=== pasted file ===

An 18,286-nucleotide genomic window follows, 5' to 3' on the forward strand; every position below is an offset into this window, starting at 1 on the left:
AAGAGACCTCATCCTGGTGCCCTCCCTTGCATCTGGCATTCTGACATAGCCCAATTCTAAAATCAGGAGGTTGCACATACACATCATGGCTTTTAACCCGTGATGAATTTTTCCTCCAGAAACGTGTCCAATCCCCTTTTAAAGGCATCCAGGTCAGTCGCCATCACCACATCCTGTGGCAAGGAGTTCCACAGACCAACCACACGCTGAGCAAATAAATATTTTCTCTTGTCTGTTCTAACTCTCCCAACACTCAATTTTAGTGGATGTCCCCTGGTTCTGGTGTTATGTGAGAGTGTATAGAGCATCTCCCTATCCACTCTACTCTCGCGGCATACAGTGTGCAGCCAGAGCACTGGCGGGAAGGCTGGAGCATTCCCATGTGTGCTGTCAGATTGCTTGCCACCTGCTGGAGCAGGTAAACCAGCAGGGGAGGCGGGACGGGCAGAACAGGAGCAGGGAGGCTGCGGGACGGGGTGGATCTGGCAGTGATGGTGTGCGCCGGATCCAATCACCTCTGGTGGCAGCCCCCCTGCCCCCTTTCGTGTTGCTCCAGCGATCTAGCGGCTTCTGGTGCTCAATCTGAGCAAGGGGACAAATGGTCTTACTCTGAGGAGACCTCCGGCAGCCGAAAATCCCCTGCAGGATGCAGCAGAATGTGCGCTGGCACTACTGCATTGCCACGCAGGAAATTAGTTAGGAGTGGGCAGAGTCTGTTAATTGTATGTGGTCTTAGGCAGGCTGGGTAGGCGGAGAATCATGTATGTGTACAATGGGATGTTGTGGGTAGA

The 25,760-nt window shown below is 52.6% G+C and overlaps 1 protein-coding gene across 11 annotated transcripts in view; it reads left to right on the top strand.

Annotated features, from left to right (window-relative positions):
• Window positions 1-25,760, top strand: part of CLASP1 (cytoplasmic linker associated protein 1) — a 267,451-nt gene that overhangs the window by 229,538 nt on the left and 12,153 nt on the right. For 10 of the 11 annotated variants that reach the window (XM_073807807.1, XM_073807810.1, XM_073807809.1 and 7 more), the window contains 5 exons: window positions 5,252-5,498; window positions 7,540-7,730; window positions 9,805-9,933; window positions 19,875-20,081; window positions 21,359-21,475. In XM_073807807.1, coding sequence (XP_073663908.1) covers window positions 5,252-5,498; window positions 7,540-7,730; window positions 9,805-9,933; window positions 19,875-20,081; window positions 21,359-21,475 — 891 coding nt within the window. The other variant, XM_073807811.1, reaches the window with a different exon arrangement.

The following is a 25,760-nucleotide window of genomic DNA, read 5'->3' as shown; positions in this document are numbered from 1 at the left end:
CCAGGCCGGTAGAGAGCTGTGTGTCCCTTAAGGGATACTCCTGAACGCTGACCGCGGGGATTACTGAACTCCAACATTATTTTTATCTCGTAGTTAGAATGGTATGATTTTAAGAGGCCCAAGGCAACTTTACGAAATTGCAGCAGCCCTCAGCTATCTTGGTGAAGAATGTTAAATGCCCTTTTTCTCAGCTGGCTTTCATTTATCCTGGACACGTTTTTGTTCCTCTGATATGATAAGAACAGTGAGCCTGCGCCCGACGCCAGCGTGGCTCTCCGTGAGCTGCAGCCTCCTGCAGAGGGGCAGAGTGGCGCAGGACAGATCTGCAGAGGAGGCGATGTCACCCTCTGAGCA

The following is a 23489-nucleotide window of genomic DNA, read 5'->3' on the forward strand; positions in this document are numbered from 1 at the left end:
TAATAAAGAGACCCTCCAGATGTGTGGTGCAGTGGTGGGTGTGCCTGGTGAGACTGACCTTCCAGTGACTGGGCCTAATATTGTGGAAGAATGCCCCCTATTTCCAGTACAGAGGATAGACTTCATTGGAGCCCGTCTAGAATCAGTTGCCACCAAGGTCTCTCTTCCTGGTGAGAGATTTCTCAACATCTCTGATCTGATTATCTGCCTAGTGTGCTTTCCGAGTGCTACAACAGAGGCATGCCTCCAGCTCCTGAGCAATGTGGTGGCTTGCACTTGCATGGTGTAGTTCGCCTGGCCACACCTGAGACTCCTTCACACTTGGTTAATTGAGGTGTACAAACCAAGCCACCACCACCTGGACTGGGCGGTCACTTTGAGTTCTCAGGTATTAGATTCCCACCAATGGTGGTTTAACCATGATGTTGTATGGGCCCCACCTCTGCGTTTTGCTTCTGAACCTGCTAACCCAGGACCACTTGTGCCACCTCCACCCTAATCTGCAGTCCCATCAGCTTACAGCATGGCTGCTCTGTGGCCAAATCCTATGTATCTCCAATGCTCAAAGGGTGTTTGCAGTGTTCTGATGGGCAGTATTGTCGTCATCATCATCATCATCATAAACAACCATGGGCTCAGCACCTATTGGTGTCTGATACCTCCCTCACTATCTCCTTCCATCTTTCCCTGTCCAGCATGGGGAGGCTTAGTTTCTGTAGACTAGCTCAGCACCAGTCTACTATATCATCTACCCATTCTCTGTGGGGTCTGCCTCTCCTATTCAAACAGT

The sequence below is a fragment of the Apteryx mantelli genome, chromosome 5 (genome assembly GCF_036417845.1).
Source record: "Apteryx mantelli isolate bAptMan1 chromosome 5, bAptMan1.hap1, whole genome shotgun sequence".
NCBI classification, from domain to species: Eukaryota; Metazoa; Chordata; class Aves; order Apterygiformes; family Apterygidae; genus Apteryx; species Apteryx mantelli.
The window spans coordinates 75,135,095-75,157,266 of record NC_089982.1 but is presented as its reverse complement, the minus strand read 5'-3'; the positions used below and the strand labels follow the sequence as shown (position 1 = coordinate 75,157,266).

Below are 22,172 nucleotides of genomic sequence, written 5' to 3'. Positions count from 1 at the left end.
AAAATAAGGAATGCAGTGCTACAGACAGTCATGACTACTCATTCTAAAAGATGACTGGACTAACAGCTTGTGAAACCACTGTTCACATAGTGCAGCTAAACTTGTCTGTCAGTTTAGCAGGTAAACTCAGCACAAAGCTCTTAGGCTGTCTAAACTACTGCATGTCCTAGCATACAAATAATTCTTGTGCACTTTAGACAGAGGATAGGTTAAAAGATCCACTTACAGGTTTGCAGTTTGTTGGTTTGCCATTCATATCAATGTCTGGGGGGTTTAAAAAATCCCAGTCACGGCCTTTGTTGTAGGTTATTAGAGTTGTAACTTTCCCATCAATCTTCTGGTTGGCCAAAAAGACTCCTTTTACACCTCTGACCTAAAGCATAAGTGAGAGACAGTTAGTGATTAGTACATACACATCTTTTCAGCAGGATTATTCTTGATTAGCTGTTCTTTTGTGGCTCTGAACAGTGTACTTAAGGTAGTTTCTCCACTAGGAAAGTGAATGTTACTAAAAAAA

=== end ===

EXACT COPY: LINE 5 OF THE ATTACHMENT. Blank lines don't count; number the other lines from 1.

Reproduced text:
• Window positions 1-25,760, top strand: part of CLASP1 (cytoplasmic linker associated protein 1) — a 267,451-nt gene that overhangs the window by 229,538 nt on the left and 12,153 nt on the right. For 10 of the 11 annotated variants that reach the window (XM_073807807.1, XM_073807810.1, XM_073807809.1 and 7 more), the window contains 5 exons: window positions 5,252-5,498; window positions 7,540-7,730; window positions 9,805-9,933; window positions 19,875-20,081; window positions 21,359-21,475. In XM_073807807.1, coding sequence (XP_073663908.1) covers window positions 5,252-5,498; window positions 7,540-7,730; window positions 9,805-9,933; window positions 19,875-20,081; window positions 21,359-21,475 — 891 coding nt within the window. The other variant, XM_073807811.1, reaches the window with a different exon arrangement.